I appreciate our young doctors spending hours and hours at night to review the chart of patients that they are going to see the next day and preparing to order “necessary” tests before seeing patients. Isn’t that putting the cart before the horse? Asking the right questions, hearing intently the complaints of our patients, putting our hands on their abdomen and listening to their heart sounds and breathing, these are the basis for good medicine. If we lose these steps in our consultation at the clinic; if we focus on typing the “clinical findings” in the electronic medical record; if we spend all the time on the computer monitor and not get a brief look of our patient’s worried face, where is the humanity in Medicine? 

I understand that we don’t want to miss a serious diagnosis such as an occult malignancy, an insidious deterioration of the liver or kidney functions, a foetus with abnormality undetected until after birth, or missing anything that could lead to medical-legal consequences. Yet, there are numerous guidelines and consensus out there to direct the most appropriate action and the right investigation to reach a diagnosis. These guidelines are drawn up by the most experienced clinicians and authoritative experts, sponsored by professional societies around the world based on evidence that is so richly displayed in the literature. If we follow these guidelines, and still miss one or two cases (out of thousands or millions) of diagnoses, our action should be defendable. Besides, as a senior in our specialty, we should guide, support and advise our junior doctors when and what we should do when it comes to difficult decisions.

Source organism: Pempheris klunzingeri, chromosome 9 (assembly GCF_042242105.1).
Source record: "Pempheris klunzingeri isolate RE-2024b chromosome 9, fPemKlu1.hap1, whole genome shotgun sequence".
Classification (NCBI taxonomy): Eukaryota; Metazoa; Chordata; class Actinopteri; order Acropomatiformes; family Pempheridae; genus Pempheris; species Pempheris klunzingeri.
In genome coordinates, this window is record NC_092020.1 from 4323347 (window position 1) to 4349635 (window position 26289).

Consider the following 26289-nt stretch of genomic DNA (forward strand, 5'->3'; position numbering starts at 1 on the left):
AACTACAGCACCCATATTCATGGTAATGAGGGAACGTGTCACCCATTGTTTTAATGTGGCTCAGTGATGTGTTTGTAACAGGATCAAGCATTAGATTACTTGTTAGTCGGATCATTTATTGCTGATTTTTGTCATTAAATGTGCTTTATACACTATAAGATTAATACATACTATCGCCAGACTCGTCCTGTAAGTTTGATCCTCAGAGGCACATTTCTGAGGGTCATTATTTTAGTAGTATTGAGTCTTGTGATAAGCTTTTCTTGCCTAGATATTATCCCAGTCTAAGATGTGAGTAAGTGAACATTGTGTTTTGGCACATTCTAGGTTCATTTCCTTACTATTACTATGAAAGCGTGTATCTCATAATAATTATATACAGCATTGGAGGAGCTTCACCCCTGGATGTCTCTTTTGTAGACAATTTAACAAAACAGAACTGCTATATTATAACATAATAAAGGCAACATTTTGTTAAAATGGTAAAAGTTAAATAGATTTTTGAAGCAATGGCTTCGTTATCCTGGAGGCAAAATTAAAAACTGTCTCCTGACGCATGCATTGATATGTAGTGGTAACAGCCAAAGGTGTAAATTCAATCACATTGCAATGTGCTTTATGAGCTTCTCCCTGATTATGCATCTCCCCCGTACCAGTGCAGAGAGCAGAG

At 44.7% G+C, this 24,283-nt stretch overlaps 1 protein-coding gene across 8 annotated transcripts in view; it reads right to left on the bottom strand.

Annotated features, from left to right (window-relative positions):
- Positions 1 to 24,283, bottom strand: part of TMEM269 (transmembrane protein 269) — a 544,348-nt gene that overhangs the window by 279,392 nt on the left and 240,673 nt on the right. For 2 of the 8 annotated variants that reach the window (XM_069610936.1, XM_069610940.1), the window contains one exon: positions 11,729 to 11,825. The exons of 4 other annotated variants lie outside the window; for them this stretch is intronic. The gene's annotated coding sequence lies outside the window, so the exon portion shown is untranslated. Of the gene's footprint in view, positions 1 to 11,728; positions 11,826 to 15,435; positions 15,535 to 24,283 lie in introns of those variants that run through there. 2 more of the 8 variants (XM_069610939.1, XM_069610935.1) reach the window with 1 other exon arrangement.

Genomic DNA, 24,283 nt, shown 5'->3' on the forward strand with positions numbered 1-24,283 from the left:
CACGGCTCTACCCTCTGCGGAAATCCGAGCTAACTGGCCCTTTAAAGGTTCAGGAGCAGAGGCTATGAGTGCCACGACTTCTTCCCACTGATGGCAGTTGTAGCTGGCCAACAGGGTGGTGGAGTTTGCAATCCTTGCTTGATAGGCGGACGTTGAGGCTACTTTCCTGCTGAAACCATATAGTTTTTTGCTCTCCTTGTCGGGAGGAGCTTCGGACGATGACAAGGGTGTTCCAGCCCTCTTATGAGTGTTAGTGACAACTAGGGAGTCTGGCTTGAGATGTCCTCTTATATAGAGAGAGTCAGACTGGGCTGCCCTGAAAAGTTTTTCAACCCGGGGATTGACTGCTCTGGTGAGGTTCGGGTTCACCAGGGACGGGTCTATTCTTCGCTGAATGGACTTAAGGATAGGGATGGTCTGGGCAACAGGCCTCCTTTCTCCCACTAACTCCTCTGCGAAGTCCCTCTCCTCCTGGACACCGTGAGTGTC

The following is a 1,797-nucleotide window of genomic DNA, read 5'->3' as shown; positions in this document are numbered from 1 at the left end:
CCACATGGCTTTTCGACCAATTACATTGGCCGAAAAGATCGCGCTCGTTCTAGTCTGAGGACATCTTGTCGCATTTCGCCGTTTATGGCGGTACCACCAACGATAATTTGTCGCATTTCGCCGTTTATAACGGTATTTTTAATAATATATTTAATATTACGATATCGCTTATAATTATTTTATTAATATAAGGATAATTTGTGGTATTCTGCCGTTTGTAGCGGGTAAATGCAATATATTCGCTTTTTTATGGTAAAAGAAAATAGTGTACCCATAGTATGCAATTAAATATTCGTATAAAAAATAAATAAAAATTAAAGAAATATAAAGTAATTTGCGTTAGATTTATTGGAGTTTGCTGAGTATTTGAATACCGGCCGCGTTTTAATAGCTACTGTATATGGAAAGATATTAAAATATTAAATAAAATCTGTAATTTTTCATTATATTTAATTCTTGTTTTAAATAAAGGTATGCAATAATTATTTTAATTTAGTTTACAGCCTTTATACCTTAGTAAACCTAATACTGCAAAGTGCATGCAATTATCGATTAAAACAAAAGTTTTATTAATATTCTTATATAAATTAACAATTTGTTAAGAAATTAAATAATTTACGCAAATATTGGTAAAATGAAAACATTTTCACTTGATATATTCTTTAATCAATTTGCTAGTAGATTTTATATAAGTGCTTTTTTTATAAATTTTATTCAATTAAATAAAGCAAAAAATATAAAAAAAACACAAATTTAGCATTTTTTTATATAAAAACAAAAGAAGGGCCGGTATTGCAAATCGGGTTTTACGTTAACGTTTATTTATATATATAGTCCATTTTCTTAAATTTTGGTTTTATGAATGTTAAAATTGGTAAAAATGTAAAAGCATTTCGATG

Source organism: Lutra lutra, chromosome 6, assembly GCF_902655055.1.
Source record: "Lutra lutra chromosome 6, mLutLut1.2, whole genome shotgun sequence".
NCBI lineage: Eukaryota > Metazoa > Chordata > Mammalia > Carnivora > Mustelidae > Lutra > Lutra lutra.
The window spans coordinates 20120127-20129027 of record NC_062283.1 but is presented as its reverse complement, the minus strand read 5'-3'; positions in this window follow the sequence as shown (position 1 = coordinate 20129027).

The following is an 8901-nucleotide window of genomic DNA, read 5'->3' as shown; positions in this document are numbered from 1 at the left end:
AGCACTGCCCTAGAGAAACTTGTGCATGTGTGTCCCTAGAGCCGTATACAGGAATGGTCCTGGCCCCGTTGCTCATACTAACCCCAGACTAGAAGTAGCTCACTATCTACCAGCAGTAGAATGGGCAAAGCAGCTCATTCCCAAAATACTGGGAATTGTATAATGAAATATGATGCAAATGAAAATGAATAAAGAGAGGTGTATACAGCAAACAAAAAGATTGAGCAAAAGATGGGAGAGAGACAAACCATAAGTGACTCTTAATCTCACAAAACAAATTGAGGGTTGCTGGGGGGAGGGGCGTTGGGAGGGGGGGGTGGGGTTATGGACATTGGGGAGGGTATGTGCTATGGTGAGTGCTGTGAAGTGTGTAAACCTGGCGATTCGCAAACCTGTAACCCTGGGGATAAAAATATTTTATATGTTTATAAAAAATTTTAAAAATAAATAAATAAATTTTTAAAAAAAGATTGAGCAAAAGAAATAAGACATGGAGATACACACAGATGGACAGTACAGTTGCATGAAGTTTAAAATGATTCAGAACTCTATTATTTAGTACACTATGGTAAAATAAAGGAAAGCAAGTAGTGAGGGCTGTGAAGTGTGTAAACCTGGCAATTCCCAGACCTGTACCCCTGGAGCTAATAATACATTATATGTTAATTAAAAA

I am perplexed that after spending so much time teaching and training our medical students and young doctors the right way to perform physical examinations, they are not using these skills well in their daily practice. I have seen palpation of the abdomen like dancing fingers on the belly. I have seen doctors listening to the heart and chest for murmurs and abnormal breath sounds with the stethoscope placed on the shirts of the patients. As an examiner for MBBS finals and MRCP PACES for many years, I am perturbed that we are teaching people how to ‘cook’, but many opt for fast-food and order something that does not require their hard-earned skills. All those hours of teaching and examining going to waste. 

This blog is not meant to point fingers at anyone, especially not the junior doctors. Besides venting some of my frustrations, this is trying to point out that the art of Medicine should be maintained. The art of communication between doctors and patients, the art of choosing the right steps in diagnosis and assessment instead of taking a short cut for everything, the art of practising evidence-based Medicine using clinical judgement at the same time. As senior clinicians in hospitals and clinics, we should support our juniors to do the right thing, and not to do just about everything. As trainers and educators in Medicine, we should emphasise that Medicine is both an art as well as science. As leaders in hospital and healthcare service, we should prepare to stand behind our young doctors when they practise evidence-based clinical judgement. 

If we are doing everything routinely and mechanically, without looking at individual needs, we are certainly no better than AI and robots. In that case, we should be worried that one day, we will indeed be replaced by AI and robots. 

Dean Prof Sung with LKCMedicine Students

[1] Speech at the Ministry of Health Committee of Supply Debate 2022